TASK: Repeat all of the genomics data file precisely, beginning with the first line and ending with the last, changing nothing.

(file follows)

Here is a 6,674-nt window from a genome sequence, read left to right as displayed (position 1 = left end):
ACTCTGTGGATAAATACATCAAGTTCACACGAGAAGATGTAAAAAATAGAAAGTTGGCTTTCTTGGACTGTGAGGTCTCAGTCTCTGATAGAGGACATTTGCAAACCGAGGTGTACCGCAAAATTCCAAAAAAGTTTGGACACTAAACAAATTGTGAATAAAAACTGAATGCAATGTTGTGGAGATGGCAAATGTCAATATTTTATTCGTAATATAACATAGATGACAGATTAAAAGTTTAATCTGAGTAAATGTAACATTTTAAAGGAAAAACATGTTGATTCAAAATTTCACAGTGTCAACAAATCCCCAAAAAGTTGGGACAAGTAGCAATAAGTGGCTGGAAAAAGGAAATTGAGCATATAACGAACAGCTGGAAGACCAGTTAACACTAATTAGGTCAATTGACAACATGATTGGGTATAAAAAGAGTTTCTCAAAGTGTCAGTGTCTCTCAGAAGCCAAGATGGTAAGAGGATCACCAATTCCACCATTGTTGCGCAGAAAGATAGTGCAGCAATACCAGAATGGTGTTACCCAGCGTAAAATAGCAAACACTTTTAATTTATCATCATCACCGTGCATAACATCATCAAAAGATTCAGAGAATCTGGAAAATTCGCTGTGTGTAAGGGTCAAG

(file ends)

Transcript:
Here is a 6,674-nt window from a genome sequence, read left to right as displayed (position 1 = left end):
ACTCTGTGGATAAATACATCAAGTTCACACGAGAAGATGTAAAAAATAGAAAGTTGGCTTTCTTGGACTGTGAGGTCTCAGTCTCTGATAGAGGACATTTGCAAACCGAGGTGTACCGCAAAATTCCAAAAAAGTTTGGACACTAAACAAATTGTGAATAAAAACTGAATGCAATGTTGTGGAGATGGCAAATGTCAATATTTTATTCGTAATATAACATAGATGACAGATTAAAAGTTTAATCTGAGTAAATGTAACATTTTAAAGGAAAAACATGTTGATTCAAAATTTCACAGTGTCAACAAATCCCCAAAAAGTTGGGACAAGTAGCAATAAGTGGCTGGAAAAAGGAAATTGAGCATATAACGAACAGCTGGAAGACCAGTTAACACTAATTAGGTCAATTGACAACATGATTGGGTATAAAAAGAGTTTCTCAAAGTGTCAGTGTCTCTCAGAAGCCAAGATGGTAAGAGGATCACCAATTCCACCATTGTTGCGCAGAAAGATAGTGCAGCAATACCAGAATGGTGTTACCCAGCGTAAAATAGCAAACACTTTTAATTTATCATCATCACCGTGCATAACATCATCAAAAGATTCAGAGAATCTGGAAAATTCGCTGTGTGTAAGGGTCAAG